Bringing needed light
to pancreatic cancer’s dark horizon
Ken and Cindy Blumenthal understand how devastating pancreatic cancer can be. Cindy’s father died from pancreatic cancer, and she was diagnosed with the disease in July 2016.
“I had minor gastrointestinal symptoms, not something that I’d usually go to the doctor about,” Cindy says. “But my family doctor ordered a CT scan and ultrasound, and they detected a tumor.”
Cindy was referred to oncologist Edward Kim at the UC Davis Comprehensive Cancer Center.
“Dr. Kim had great insight into treatments and explained that we could get excellent care here,” Cindy says. “He really focuses on helping his patients, and on doing pancreatic cancer research.”
It was this combination of personalized care and a commitment to the science to help find a cure that led the Blumenthals to give to the UC Davis Comprehensive Cancer Center. The couple established the Ken and Cindy Blumenthal Fund for Pancreatic Cancer Research, which will provide $50,000 over five years.
“We’ve had a wonderful experience — all of the doctors and nurses have treated us with so much kindness and respect — like family, not just a number,” Ken says. “That’s the best medicine they can give us, and that’s why we decided to make these donations.”
The Blumenthals also have planned an estate gift of $2 million that will be used to create an endowed professorship for pancreatic cancer research. The Blumenthals’ gift will be invested in a permanent fund, and annual income from the fund will support the research, teaching and service activities of the holder of the professorship. The professorship will go to a UC Davis faculty member who is a leader in pancreatic cancer research.
“These gifts are especially meaningful since pancreatic cancer research is significantly under-funded, compared to other types of cancer,” Kim says. “The Blumenthals are deeply thoughtful, kind and devoted members of the community. I believe their generosity is based in part on their recognition of this need, and their goal to promote meaningful change and progress in pancreatic cancer research — starting right here at UC Davis.”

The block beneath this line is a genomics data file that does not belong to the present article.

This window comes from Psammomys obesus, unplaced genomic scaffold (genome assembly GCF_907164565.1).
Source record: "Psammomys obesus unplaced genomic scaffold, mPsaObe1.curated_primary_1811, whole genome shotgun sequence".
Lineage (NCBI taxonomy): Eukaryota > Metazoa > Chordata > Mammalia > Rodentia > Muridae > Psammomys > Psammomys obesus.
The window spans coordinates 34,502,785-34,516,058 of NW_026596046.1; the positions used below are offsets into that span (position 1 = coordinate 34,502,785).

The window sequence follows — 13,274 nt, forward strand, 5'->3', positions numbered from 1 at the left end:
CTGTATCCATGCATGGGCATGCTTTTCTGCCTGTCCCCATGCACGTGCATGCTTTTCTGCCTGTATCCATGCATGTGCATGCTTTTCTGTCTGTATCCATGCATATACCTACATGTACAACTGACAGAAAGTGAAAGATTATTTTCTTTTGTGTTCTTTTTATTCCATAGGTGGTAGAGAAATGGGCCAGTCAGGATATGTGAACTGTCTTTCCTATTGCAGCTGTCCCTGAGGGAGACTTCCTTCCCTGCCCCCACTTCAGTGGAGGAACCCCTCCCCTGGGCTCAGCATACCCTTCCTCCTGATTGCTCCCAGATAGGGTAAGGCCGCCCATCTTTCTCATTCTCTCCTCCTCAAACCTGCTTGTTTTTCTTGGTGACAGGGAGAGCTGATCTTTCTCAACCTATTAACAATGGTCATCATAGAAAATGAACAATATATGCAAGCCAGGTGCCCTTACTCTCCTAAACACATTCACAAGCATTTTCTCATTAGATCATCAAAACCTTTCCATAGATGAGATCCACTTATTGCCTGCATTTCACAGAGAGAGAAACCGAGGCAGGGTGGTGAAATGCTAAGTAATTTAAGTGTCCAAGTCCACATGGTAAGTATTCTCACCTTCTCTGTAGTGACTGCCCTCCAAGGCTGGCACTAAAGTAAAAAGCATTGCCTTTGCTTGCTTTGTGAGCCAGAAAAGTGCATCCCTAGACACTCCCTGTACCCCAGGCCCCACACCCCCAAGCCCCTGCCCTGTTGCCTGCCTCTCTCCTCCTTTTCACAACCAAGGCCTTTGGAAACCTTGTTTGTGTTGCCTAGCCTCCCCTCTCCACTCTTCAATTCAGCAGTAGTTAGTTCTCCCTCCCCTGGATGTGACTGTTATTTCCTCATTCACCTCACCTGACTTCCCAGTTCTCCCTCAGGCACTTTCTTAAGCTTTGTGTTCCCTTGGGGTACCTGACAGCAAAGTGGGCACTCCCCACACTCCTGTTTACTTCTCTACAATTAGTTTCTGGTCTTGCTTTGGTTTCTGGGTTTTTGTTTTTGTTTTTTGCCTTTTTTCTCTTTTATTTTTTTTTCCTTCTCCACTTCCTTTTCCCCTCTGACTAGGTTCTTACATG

The Blumenthals, who are retired and live in Cameron Park, Calif., say that the cancer center faculty and staff have become their extended family.
“We don’t have many close friends or family, so for us it was more meaningful to give our money to research,” says Cindy, who previously worked as a microbiologist. “This might help our friends and relatives in the future, and that will make it worthwhile.”
Ken says that although the future is uncertain, he and Cindy take comfort in being together and knowing that they’re helping others.
“Cindy is still going through treatment,” he says. “She finished chemotherapy, and is getting ready to start radiation. The odds are against us, but we have other goals besides finding a cure right away. We’re not trying to do something wonderful or generous — we’re making this donation because it’s the right thing to do.”
Kim says he’s overwhelmed by the magnitude of the gifts, and knows they’ll make a difference to others with pancreatic cancer.
“Contrasted against the dark horizon in the current landscape of pancreatic cancer are the rays of hope that come with gifts like the ones from the Blumenthals,” he says. “Their proactive generosity in the face of personal challenges and struggles speaks to why their gifts will have a lasting legacy in advancing the fight against pancreatic cancer.”